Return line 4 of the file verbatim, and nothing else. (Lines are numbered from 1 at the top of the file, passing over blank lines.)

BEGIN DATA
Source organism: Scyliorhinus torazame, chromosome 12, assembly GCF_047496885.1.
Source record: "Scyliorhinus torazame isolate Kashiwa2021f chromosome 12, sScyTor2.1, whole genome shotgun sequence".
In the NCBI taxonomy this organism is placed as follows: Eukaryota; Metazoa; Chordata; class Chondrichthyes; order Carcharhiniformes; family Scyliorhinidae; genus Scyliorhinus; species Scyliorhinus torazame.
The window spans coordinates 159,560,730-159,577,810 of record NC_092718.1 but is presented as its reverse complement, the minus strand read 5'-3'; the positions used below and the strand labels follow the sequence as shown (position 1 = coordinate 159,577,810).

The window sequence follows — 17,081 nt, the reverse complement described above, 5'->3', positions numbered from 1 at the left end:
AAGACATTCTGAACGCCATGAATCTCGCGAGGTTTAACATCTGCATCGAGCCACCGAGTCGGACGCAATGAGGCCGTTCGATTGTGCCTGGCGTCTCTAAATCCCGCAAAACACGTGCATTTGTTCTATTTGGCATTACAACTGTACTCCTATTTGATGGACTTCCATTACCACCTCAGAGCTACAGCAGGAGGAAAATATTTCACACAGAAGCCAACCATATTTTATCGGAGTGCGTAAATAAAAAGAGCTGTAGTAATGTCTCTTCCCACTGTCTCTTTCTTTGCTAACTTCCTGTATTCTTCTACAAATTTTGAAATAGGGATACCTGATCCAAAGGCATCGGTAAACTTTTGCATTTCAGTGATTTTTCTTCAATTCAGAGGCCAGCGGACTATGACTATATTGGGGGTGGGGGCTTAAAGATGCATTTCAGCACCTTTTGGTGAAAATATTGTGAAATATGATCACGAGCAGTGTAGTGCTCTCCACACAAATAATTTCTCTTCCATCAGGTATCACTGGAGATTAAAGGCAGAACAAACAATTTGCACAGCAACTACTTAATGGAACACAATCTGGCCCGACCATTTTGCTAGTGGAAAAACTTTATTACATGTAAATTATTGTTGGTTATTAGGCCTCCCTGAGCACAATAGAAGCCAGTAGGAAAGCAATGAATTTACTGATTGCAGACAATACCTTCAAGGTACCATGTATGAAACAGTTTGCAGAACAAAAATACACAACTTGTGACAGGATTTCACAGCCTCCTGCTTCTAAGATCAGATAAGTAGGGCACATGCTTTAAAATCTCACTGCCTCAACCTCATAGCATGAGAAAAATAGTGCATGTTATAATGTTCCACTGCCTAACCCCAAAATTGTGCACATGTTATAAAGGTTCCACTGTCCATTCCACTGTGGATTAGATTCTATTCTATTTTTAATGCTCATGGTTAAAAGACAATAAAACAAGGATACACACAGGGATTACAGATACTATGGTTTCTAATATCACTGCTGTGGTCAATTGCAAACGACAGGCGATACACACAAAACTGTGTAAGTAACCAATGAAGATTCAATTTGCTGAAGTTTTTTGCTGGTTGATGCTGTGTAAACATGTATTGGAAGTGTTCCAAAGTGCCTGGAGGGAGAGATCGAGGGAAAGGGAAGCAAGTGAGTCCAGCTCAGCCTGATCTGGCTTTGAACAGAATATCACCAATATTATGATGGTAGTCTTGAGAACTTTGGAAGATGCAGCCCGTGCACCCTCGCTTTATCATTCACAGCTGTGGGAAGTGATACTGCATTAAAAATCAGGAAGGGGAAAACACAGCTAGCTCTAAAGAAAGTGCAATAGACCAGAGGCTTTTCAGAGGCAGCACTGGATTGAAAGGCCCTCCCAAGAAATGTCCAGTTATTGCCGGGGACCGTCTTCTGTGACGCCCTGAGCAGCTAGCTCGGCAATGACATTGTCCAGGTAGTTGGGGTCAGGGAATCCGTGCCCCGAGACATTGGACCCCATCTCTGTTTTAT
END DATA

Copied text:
The window spans coordinates 159,560,730-159,577,810 of record NC_092718.1 but is presented as its reverse complement, the minus strand read 5'-3'; the positions used below and the strand labels follow the sequence as shown (position 1 = coordinate 159,577,810).